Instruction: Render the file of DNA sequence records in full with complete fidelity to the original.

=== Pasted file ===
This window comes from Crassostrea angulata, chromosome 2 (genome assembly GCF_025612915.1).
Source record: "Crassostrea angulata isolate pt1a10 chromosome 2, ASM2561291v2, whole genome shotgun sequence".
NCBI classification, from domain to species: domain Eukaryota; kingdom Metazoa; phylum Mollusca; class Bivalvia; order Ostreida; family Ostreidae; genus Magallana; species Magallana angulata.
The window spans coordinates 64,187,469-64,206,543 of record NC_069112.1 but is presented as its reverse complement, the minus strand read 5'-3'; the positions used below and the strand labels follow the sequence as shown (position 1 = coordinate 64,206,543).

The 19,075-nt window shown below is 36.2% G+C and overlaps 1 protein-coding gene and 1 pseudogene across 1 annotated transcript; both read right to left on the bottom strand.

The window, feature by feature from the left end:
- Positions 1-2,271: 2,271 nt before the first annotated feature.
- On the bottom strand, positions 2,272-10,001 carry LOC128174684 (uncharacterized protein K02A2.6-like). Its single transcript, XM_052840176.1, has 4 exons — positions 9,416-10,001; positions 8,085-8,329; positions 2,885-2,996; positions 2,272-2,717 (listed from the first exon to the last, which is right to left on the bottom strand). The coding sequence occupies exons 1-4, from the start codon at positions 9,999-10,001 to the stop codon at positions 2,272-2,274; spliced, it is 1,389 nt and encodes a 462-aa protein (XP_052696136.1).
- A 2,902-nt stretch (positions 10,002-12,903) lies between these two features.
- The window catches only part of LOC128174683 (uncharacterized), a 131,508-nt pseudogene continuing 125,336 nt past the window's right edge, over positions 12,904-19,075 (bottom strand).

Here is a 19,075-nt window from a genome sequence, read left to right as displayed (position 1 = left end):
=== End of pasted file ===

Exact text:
This window comes from Crassostrea angulata, chromosome 2 (genome assembly GCF_025612915.1).
Source record: "Crassostrea angulata isolate pt1a10 chromosome 2, ASM2561291v2, whole genome shotgun sequence".
NCBI classification, from domain to species: domain Eukaryota; kingdom Metazoa; phylum Mollusca; class Bivalvia; order Ostreida; family Ostreidae; genus Magallana; species Magallana angulata.
The window spans coordinates 64,187,469-64,206,543 of record NC_069112.1 but is presented as its reverse complement, the minus strand read 5'-3'; the positions used below and the strand labels follow the sequence as shown (position 1 = coordinate 64,206,543).

The 19,075-nt window shown below is 36.2% G+C and overlaps 1 protein-coding gene and 1 pseudogene across 1 annotated transcript; both read right to left on the bottom strand.

The window, feature by feature from the left end:
- Positions 1-2,271: 2,271 nt before the first annotated feature.
- On the bottom strand, positions 2,272-10,001 carry LOC128174684 (uncharacterized protein K02A2.6-like). Its single transcript, XM_052840176.1, has 4 exons — positions 9,416-10,001; positions 8,085-8,329; positions 2,885-2,996; positions 2,272-2,717 (listed from the first exon to the last, which is right to left on the bottom strand). The coding sequence occupies exons 1-4, from the start codon at positions 9,999-10,001 to the stop codon at positions 2,272-2,274; spliced, it is 1,389 nt and encodes a 462-aa protein (XP_052696136.1).
- A 2,902-nt stretch (positions 10,002-12,903) lies between these two features.
- The window catches only part of LOC128174683 (uncharacterized), a 131,508-nt pseudogene continuing 125,336 nt past the window's right edge, over positions 12,904-19,075 (bottom strand).

Here is a 19,075-nt window from a genome sequence, read left to right as displayed (position 1 = left end):